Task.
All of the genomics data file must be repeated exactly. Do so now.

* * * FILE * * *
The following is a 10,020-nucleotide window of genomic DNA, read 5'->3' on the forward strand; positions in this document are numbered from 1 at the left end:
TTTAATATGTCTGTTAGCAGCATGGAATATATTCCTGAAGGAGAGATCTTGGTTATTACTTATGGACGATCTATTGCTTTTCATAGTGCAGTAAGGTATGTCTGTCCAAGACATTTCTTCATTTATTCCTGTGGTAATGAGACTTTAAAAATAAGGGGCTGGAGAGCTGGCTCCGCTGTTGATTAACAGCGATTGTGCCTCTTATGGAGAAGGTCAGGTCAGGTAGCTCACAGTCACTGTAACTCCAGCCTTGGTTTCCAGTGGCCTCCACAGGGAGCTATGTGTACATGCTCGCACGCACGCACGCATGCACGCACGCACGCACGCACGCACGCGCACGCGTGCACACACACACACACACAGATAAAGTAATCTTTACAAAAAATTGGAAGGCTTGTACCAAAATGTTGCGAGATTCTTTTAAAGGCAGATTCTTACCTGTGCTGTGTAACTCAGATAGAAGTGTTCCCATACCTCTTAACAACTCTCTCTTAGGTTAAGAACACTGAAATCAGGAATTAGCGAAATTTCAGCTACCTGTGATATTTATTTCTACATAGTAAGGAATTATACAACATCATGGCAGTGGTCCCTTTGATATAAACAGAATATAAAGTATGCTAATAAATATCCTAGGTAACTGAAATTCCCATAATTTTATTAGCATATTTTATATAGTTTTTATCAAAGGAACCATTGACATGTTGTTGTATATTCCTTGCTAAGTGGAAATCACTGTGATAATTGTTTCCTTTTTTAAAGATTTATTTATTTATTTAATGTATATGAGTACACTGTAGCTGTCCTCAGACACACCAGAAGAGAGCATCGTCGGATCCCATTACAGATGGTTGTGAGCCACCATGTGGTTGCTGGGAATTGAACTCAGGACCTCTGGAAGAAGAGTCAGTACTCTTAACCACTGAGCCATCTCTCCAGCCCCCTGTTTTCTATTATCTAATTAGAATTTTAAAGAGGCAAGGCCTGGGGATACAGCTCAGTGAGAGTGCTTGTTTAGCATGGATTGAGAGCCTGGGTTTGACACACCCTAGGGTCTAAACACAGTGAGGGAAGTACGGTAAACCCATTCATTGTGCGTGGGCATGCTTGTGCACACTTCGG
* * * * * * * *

The following is a 10,020-nucleotide window of genomic DNA, read 5'->3' on the forward strand; positions in this document are numbered from 1 at the left end:
TTTAATATGTCTGTTAGCAGCATGGAATATATTCCTGAAGGAGAGATCTTGGTTATTACTTATGGACGATCTATTGCTTTTCATAGTGCAGTAAGGTATGTCTGTCCAAGACATTTCTTCATTTATTCCTGTGGTAATGAGACTTTAAAAATAAGGGGCTGGAGAGCTGGCTCCGCTGTTGATTAACAGCGATTGTGCCTCTTATGGAGAAGGTCAGGTCAGGTAGCTCACAGTCACTGTAACTCCAGCCTTGGTTTCCAGTGGCCTCCACAGGGAGCTATGTGTACATGCTCGCACGCACGCACGCATGCACGCACGCACGCACGCACGCACGCGCACGCGTGCACACACACACACACACAGATAAAGTAATCTTTACAAAAAATTGGAAGGCTTGTACCAAAATGTTGCGAGATTCTTTTAAAGGCAGATTCTTACCTGTGCTGTGTAACTCAGATAGAAGTGTTCCCATACCTCTTAACAACTCTCTCTTAGGTTAAGAACACTGAAATCAGGAATTAGCGAAATTTCAGCTACCTGTGATATTTATTTCTACATAGTAAGGAATTATACAACATCATGGCAGTGGTCCCTTTGATATAAACAGAATATAAAGTATGCTAATAAATATCCTAGGTAACTGAAATTCCCATAATTTTATTAGCATATTTTATATAGTTTTTATCAAAGGAACCATTGACATGTTGTTGTATATTCCTTGCTAAGTGGAAATCACTGTGATAATTGTTTCCTTTTTTAAAGATTTATTTATTTATTTAATGTATATGAGTACACTGTAGCTGTCCTCAGACACACCAGAAGAGAGCATCGTCGGATCCCATTACAGATGGTTGTGAGCCACCATGTGGTTGCTGGGAATTGAACTCAGGACCTCTGGAAGAAGAGTCAGTACTCTTAACCACTGAGCCATCTCTCCAGCCCCCTGTTTTCTATTATCTAATTAGAATTTTAAAGAGGCAAGGCCTGGGGATACAGCTCAGTGAGAGTGCTTGTTTAGCATGGATTGAGAGCCTGGGTTTGACACACCCTAGGGTCTAAACACAGTGAGGGAAGTACGGTAAACCCATTCATTGTGCGTGGGCATGCTTGTGCACACTTCGG